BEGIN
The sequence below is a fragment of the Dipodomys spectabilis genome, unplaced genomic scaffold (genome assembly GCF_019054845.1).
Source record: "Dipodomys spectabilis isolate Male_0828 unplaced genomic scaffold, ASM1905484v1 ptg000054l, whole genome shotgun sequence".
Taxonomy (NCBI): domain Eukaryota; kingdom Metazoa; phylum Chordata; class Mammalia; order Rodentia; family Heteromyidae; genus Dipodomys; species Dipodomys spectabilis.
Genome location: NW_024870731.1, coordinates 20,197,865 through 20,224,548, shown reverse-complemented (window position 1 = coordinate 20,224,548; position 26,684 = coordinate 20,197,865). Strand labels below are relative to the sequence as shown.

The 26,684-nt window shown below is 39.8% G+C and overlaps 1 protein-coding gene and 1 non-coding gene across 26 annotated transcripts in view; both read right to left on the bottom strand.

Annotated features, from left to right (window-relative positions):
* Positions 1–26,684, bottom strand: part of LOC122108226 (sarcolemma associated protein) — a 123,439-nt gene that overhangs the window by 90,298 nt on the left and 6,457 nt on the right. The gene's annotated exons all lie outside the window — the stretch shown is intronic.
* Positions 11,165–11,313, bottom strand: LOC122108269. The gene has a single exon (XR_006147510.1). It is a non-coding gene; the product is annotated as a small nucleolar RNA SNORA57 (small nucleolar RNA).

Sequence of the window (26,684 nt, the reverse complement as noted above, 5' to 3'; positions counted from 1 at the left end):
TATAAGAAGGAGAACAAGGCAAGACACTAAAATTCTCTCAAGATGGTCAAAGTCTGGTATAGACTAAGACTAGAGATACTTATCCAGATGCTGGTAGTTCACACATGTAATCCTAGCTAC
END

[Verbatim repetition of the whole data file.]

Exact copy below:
The sequence below is a fragment of the Dipodomys spectabilis genome, unplaced genomic scaffold (genome assembly GCF_019054845.1).
Source record: "Dipodomys spectabilis isolate Male_0828 unplaced genomic scaffold, ASM1905484v1 ptg000054l, whole genome shotgun sequence".
Taxonomy (NCBI): domain Eukaryota; kingdom Metazoa; phylum Chordata; class Mammalia; order Rodentia; family Heteromyidae; genus Dipodomys; species Dipodomys spectabilis.
Genome location: NW_024870731.1, coordinates 20,197,865 through 20,224,548, shown reverse-complemented (window position 1 = coordinate 20,224,548; position 26,684 = coordinate 20,197,865). Strand labels below are relative to the sequence as shown.

The 26,684-nt window shown below is 39.8% G+C and overlaps 1 protein-coding gene and 1 non-coding gene across 26 annotated transcripts in view; both read right to left on the bottom strand.

Annotated features, from left to right (window-relative positions):
* Positions 1–26,684, bottom strand: part of LOC122108226 (sarcolemma associated protein) — a 123,439-nt gene that overhangs the window by 90,298 nt on the left and 6,457 nt on the right. The gene's annotated exons all lie outside the window — the stretch shown is intronic.
* Positions 11,165–11,313, bottom strand: LOC122108269. The gene has a single exon (XR_006147510.1). It is a non-coding gene; the product is annotated as a small nucleolar RNA SNORA57 (small nucleolar RNA).

Sequence of the window (26,684 nt, the reverse complement as noted above, 5' to 3'; positions counted from 1 at the left end):
TATAAGAAGGAGAACAAGGCAAGACACTAAAATTCTCTCAAGATGGTCAAAGTCTGGTATAGACTAAGACTAGAGATACTTATCCAGATGCTGGTAGTTCACACATGTAATCCTAGCTAC